Creative Wave Blaster
This article has multiple issues. Please help improve it or discuss these issues on the talk page. (Learn how and when to remove these template messages)(Learn how and when to remove this template message)
The Wave Blaster was an add-on MIDI-synthesizer for Creative Sound Blaster 16, Sound Blaster AWE32, and AWE64 family of PC soundcards. It was a sample-based synthesis General MIDI compliant synthesizer. For General MIDI scores, the Wave Blaster's wavetable-engine produced more realistic instrumental music than the SB16's onboard Yamaha-OPL3.
The Wave Blaster attached to a SB16 through a 26-pin expansion-header, eliminating the need for extra cabling between the SB16 and the Wave Blaster. The SB16 emulated an MPU-401 UART, giving existing MIDI-software the option to send MIDI-sequences directly to the attached Wave Blaster, instead of driving an external MIDI-device. The Wave Blaster's analog stereo-output fed into a dedicated line-in on the SB16, where the onboard-mixer allowed equalization, mixing, and volume adjustment.
The Wave Blaster port was adopted by other sound card manufacturers who produced both daughterboards and soundcards with the expansion-header: Diamond, Ensoniq, Guillemot, Oberheim, Orchid, Roland, TerraTec, Turtle Beach, and Yamaha. The header also appeared on devices such as the Korg NX5R MIDI sound module, the Oberheim MC-1000/MC-2000 keyboards, and the TerraTec Axon AX-100 Guitar-to-MIDI converter.
Since 2000, Wave Blaster-capable sound cards for computers are becoming rare. In 2005, Terratec released a new Wave Blaster daughterboard called the Wave XTable with 16mb of on-board sample memory comprising 500 instruments and 10 drum kits. In 2014, a new compatible card called Dreamblaster S1 was produced by the Belgian company Serdaco. In 2015 that same company released a high end card named Dreamblaster X1, comparable to Yamaha and Roland cards. In 2016 DreamBlaster X2 was released, a board with both waveblaster interface and USB interface.
Creative released the Waveblaster II (CT1910) shortly after the original Waveblaster. Waveblaster II used a newer E-mu EMU8000 synthesis-engine (which later appeared in the AWE32). Some people[who?] believe that, despite using a smaller 2MB instrument ROM (vs 4MB of the original Waveblaster), the Waveblaster II delivered better renditions in most MIDI-scored games, likely due to what they feel is better sample refinement and balancing between instruments.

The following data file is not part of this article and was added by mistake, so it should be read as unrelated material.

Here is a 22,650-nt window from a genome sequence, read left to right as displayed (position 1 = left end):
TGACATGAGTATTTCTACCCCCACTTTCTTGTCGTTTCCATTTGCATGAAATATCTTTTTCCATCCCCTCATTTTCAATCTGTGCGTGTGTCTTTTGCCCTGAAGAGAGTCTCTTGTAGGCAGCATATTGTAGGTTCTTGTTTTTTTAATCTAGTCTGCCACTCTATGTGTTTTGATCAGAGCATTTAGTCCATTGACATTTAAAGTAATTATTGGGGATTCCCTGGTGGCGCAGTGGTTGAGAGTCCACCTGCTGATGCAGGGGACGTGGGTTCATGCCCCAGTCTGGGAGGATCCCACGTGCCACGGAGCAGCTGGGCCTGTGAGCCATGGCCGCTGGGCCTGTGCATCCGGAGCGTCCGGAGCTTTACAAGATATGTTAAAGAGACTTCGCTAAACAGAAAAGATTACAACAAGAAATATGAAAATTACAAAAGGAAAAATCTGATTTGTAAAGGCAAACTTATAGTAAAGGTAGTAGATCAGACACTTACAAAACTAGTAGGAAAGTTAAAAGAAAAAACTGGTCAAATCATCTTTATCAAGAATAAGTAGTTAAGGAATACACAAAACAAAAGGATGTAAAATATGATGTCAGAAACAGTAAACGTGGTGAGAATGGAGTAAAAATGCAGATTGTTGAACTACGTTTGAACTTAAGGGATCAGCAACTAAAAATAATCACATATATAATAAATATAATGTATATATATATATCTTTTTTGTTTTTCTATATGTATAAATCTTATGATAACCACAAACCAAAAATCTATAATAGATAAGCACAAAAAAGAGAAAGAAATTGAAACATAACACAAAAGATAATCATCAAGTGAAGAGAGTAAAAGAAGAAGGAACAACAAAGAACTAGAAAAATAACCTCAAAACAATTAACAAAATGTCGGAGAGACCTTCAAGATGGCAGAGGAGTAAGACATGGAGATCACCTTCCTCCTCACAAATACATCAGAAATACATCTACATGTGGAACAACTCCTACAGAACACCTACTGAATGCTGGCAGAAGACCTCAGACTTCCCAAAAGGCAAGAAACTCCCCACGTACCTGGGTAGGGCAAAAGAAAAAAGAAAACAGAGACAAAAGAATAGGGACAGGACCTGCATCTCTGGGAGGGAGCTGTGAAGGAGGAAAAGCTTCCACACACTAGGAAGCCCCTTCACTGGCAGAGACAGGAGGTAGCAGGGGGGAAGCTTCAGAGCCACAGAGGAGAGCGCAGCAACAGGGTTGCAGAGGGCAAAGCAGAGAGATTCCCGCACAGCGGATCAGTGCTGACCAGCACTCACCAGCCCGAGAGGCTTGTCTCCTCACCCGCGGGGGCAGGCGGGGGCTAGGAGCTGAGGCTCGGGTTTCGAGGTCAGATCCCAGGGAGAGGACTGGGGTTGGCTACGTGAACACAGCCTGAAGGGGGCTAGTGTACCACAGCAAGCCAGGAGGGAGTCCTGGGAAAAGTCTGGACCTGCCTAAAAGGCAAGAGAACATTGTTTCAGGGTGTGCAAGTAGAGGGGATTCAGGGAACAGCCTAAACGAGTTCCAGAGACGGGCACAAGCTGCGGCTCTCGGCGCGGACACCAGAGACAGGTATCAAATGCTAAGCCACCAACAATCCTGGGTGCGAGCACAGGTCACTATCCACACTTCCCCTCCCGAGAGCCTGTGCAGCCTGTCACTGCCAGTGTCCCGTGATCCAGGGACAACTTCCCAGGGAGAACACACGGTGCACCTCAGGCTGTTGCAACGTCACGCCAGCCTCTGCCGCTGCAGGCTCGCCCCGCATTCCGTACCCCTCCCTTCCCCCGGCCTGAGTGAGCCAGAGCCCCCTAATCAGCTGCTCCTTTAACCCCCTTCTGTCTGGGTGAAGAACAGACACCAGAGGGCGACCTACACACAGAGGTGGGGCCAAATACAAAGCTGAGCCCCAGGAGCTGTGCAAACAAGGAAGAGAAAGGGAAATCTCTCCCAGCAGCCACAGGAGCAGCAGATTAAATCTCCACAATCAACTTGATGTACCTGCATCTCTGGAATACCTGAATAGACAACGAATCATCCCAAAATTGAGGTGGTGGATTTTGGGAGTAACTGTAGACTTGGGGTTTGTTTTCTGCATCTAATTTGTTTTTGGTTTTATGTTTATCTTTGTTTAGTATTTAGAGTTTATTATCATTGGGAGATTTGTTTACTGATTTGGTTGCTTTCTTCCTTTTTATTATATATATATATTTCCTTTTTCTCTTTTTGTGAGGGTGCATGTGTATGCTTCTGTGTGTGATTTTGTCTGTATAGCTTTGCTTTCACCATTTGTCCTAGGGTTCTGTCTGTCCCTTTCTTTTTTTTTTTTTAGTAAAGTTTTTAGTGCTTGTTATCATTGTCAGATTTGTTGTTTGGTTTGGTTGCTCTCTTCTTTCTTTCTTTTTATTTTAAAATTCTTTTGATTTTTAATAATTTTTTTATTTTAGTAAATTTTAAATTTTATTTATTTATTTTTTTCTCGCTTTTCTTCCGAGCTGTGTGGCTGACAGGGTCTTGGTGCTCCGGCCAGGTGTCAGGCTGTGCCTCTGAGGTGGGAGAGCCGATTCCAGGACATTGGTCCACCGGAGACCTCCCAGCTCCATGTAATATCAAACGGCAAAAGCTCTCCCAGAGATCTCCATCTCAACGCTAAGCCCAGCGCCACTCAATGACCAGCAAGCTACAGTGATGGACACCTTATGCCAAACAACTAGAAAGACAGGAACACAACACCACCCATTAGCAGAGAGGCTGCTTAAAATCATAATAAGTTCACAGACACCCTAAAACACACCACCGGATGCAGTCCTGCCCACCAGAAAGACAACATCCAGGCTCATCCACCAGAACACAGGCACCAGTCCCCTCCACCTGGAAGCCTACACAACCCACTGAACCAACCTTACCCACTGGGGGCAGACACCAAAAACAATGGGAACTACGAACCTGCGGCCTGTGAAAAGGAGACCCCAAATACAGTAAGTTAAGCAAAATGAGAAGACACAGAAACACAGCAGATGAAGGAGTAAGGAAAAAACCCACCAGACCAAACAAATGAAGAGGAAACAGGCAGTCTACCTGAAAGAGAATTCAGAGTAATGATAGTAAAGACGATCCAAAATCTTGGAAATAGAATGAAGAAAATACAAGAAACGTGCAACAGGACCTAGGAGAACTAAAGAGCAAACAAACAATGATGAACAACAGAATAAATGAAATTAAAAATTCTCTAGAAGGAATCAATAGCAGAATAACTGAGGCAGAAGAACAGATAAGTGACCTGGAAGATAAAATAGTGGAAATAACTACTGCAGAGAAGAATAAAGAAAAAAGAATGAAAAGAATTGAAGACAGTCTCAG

While the original Waveblaster greatly improved upon the acoustic quality of the SB16's built-in FM-synthesis, the acoustic quality of its instrument-set was poorly regarded.[by whom?] By the time the SB16 reached the height of its popularity, competing MIDI-daughterboards had already pushed aside the Waveblaster. In particular, Roland's Sound Canvas daughterboards (SCD-10/15), priced higher than Creative's offering, were highly regarded for their unrivalled musical reproduction in MIDI-scored game titles. (This was due to Roland's dominance in the production aspect of the MIDI game soundtracks; Roland's daughterboards shared the same synthesis-engine and instrument sound-set as the popular Sound Canvas 55, a commercial MIDI module favored by game composers.) By comparison, the WaveBlaster's instruments were improperly balanced, with many instruments striking at different volume-levels (relative to the de facto standard, Sound Canvas.)
WaveBlaster Connector Pinout
|11||DGnd||12||Audio R in|
|15||AGnd||16||Audio L in|
|19||AGnd||20||Audio R out|
|23||AGnd||24||Audio L out|
- AGnd = Analog ground
- DGnd = Digital ground
- Some Wave Blaster cards offer audio inputs ( Yamaha DB50XG )
- Some Wave Blaster cards offer TTL-MIDI output
- Reset is active low
- Walker, Martin. "Terratec Audiosystem EWS64 XXL". Sound On Sound (July 1999).
Note: they also sold Microwave PC (multiple-wavetable synthesizer module).
- "Turtle Beach HOMAC (Rockwell / Kurzweil) Wavetable Daughterboard, 4MB". AmoRetro.de.
Note: using Kurzweil sound on Rockwell chip.
- Weksler, Mike; McGee, Joe (October 1993). "CGW Sound Card Survey". Computer Gaming World. pp. 76–83. Retrieved 26 March 2016.